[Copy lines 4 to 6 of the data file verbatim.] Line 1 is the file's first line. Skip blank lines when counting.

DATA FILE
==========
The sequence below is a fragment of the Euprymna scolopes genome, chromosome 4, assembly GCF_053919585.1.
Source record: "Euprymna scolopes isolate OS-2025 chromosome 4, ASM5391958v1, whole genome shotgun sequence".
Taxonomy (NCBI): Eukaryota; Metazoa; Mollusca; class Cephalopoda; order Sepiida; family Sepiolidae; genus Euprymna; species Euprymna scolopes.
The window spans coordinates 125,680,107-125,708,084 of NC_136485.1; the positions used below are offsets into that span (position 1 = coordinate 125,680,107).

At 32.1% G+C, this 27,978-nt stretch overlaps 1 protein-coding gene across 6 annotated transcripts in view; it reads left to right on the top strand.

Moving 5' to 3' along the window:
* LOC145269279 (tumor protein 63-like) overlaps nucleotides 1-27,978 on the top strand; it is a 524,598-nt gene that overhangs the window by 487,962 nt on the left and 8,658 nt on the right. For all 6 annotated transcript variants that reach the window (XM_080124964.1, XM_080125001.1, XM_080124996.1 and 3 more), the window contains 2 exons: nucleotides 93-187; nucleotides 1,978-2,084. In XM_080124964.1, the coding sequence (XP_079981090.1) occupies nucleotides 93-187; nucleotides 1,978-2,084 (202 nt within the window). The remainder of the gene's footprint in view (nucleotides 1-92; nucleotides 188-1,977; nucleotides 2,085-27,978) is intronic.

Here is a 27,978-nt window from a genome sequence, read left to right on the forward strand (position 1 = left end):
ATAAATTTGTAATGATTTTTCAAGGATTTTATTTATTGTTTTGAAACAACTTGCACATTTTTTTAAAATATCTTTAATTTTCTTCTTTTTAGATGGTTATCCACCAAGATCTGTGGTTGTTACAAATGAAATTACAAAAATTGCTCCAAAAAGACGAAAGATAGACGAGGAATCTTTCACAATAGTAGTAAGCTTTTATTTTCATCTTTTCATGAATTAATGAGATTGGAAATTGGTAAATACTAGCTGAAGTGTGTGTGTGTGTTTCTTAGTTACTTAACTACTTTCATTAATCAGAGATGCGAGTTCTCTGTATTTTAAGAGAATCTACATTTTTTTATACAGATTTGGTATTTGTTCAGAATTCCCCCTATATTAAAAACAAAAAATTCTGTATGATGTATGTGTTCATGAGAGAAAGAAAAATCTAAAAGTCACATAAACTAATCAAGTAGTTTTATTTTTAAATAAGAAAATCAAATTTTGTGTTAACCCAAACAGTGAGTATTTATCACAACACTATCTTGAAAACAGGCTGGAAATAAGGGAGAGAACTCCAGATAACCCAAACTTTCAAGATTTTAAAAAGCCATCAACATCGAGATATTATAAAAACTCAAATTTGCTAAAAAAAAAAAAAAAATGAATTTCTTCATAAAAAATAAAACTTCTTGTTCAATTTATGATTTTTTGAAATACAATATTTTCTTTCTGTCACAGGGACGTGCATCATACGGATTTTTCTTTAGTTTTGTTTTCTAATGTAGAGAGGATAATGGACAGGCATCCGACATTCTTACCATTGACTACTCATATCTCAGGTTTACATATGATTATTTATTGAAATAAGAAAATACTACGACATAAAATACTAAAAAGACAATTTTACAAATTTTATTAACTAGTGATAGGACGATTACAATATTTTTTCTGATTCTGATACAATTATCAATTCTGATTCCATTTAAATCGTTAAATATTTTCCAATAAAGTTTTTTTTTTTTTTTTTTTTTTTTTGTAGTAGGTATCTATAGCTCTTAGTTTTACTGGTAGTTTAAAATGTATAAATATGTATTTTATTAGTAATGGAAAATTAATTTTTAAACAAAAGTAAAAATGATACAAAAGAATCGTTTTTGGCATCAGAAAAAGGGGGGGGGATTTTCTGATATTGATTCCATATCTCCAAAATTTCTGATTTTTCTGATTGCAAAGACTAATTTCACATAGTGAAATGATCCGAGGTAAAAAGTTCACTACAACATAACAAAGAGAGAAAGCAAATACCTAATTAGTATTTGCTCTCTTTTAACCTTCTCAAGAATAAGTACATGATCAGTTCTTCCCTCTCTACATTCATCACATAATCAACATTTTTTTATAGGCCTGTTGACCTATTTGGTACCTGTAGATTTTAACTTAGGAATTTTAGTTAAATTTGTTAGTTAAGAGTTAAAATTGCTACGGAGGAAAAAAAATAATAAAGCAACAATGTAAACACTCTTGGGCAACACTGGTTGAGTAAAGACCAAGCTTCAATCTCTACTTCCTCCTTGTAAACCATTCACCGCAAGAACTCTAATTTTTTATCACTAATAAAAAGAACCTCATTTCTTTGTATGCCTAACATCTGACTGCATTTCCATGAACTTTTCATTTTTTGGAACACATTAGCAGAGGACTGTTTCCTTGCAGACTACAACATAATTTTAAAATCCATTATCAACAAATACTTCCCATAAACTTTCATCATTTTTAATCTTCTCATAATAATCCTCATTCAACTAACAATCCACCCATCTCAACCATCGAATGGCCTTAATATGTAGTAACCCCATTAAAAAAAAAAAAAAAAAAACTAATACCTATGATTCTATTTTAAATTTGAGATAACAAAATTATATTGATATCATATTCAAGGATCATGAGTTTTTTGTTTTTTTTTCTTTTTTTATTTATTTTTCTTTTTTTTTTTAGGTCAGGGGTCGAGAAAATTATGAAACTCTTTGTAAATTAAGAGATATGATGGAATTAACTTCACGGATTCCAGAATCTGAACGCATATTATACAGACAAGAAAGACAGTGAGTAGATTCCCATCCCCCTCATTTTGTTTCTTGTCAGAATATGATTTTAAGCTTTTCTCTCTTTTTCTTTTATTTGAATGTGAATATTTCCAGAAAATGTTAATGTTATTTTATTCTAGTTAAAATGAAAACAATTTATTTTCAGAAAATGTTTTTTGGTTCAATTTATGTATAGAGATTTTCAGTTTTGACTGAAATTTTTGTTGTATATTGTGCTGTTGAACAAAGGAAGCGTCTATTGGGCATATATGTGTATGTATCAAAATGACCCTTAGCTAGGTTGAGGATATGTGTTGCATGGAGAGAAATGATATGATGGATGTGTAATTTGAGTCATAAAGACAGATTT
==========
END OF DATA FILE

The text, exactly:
The window spans coordinates 125,680,107-125,708,084 of NC_136485.1; the positions used below are offsets into that span (position 1 = coordinate 125,680,107).

At 32.1% G+C, this 27,978-nt stretch overlaps 1 protein-coding gene across 6 annotated transcripts in view; it reads left to right on the top strand.

Moving 5' to 3' along the window: